Full of craters the planet Mars
Planet Mars is full of craters created by the impact of meteorites, asteroids and other celestial bodies on its surface during its billions of years of existence.
Now, for the first time, scientists measured just how many craters they were, and they announced that they summed 636,000 with a diameter of more than one kilometer!
The research, led by Stewart Robbins of the University of Colorado, was presented in the Journal of Geophysical Research-Planets of the American Geophysical Association. The information on the craters comes from evidence collected over the years about the ship’s missions that have been either orbiting Mars or whether they have done – and still do – fieldwork on its territory.
The database that has been created, the largest one for the “red planet”, gives more light to Mars’ history and, among other things, will help to better date the individual parts of its territory, says the AMP.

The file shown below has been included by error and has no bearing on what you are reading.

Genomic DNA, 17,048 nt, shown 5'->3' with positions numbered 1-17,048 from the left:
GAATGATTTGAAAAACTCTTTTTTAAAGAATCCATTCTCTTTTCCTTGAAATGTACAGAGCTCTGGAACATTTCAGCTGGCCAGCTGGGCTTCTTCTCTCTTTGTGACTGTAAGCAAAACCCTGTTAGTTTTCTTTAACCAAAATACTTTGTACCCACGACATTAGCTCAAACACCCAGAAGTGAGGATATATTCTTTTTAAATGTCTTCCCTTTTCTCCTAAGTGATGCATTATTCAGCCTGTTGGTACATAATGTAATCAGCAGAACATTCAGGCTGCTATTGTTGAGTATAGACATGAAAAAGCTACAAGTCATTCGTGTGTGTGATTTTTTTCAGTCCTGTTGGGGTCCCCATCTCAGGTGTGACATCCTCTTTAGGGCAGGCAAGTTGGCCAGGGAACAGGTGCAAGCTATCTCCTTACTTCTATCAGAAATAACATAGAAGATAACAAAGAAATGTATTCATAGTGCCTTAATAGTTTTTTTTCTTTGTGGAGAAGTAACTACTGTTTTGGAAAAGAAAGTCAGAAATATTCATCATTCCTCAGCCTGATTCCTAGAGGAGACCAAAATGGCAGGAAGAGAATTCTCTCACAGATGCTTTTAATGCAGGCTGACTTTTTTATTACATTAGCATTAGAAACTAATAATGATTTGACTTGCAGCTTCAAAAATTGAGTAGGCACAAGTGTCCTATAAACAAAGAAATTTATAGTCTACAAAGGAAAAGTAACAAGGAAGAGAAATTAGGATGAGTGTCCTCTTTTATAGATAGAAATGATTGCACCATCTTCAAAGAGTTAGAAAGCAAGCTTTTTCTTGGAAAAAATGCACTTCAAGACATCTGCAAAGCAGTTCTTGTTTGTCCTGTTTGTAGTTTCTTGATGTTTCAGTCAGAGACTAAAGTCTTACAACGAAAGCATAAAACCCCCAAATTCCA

Many of the large craters that have come from a strong impact are thought to have created hydrothermal systems, which in turn may have been hospitable environments for the growth of micro-organisms, provided of course that there was water at the Martian cortex.
On the other hand, the large bumps of asteroids and comets on a planet can cause massive extinction of life, as has happened on Earth.
Most of Mars’s smaller craters are younger than the older ones and make up the vast majority. As on Earth, much of Mars’ surface has been “recycled” by geological processes, mainly from volcanic activity and soil erosion, and many older craters have disappeared.
A more accurate recording of Marine Craters will also help NASA better plan future manned missions on the “Red Planet”, both in terms of research interest and greater security.
Existing databases for the craters of other neighboring planets are clearly more incomplete. Only the craters with a diameter of more than 10 to 15 kilometers are fully recorded on the Moon, while in Hermes over 20 kilometers. Only 150 to 200 craters have been found on Earth, as the traces of most have disappeared over time.